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Legacy 1-Alice Spittle-aotearoa-artist

Alice Spittle

Alice Spittle-aotearoa-artistBeing an artist for Alice Spittle is all about being in nature, around harakeke, sharing time with her Nani’s and other artists, preparing fibre, weaving and most importantly, this is all so she can share and pass her knowledge to her children and future generations. “My children and husband are my motivation and constantly support and encourage me to follow my passion.”

Having studied Māori design and art at Te Wānanga O Raukawa (The University of Ōtaki) in 2001, with Pip Devonshire and Elaine Beven, Alice spent many years with influential weavers learning traditional arts practices. “In 2017 I went back to study level 5 raranga and focused on kete whakairo (finely woven patterned baskets) at Te Wānanga O Aotearoa with Morehu Flutey-Henare.” Her journey to becoming an artist began when she and her immediate family moved up to the Kapiti Coast. “My husband was working full time and I was home with our daughter. I didn’t know what I wanted to do, or even what I was passionate about. My mother-in-law brought me some paints and brushes and got me to try playing around with paint, which I really enjoyed. My stepfather and mother knew about the Te Wānanga O Raukawa and encouraged me to go check it out. I did and that was the start of me looking into raranga and painting. I had always been creative as my mother was always playing with clay or doing watercolours. so this felt comfortable for me.”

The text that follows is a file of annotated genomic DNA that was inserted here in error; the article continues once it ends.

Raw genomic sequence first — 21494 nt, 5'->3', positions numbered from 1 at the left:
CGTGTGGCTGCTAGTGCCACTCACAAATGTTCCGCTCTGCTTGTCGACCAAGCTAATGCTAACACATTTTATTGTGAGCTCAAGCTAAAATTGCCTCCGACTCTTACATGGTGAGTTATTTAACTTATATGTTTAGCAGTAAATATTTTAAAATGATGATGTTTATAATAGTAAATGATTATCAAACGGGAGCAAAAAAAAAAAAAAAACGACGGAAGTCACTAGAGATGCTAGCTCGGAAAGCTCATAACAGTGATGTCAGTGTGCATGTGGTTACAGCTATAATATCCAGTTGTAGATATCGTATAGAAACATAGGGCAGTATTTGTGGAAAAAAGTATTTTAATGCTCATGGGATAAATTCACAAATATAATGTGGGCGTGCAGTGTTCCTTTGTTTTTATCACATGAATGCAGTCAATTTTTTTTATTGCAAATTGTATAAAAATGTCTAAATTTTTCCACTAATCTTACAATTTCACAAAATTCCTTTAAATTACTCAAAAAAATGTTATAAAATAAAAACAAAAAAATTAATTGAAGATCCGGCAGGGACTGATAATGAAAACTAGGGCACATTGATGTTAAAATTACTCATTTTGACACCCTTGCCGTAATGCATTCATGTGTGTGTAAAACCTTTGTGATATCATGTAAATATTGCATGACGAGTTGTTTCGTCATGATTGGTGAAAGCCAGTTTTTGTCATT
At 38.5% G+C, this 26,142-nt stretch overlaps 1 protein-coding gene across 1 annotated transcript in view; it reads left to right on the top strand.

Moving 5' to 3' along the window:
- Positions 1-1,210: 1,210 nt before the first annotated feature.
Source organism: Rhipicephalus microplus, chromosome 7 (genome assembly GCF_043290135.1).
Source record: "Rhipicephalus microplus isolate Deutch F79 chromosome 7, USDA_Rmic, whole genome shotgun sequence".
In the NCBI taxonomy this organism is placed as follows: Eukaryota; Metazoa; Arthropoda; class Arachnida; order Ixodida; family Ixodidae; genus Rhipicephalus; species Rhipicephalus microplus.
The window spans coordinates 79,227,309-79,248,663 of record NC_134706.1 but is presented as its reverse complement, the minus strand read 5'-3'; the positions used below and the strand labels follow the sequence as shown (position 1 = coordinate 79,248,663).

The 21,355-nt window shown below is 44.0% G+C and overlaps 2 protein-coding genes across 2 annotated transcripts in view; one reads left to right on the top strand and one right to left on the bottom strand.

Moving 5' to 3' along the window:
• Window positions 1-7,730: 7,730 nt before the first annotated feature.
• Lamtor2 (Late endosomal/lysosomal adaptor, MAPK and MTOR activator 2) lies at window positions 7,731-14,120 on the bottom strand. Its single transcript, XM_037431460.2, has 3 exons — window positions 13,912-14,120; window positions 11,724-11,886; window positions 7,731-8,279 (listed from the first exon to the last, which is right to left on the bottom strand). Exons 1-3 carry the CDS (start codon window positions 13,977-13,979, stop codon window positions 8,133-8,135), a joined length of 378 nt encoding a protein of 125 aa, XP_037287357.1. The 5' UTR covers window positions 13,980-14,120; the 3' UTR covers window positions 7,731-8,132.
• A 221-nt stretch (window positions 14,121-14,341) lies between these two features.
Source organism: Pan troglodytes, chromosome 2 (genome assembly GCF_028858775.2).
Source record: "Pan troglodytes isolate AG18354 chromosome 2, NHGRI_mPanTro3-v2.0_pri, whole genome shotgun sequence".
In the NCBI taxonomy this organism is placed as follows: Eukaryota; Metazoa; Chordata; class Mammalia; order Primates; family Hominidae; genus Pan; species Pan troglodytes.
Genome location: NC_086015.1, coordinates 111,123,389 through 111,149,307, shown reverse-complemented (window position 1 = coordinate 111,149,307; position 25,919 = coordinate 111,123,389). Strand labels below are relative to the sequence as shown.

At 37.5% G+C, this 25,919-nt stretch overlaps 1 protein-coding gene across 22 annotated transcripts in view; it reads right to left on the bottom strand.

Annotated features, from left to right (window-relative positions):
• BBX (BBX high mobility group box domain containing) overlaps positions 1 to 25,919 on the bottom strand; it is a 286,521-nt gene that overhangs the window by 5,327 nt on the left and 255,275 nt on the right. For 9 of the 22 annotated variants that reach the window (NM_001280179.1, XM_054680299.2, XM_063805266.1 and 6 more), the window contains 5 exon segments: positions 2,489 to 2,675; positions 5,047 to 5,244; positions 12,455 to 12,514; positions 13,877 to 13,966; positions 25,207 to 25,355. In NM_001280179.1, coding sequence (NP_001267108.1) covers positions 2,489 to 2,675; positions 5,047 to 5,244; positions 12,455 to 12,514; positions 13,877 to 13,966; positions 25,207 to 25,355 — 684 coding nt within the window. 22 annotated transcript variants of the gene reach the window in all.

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Mike Brown

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FULL CIRCLE

Mike Brown, a bone carver born in Pukekohe, now living in North Taranaki, says his art flows directly from his reflections on life.  Carving has become a means of communication about what is important to him - speaking without words. “As a kid, art was important to me, but as the pressure went on at school and university, raising a family and working long hours, art became peripheral. Now, in my senior years, I have found more time and space. As a result, my desire to create has blossomed once again – I’ve gone full circle – how cool!” Mike shares his journey with us.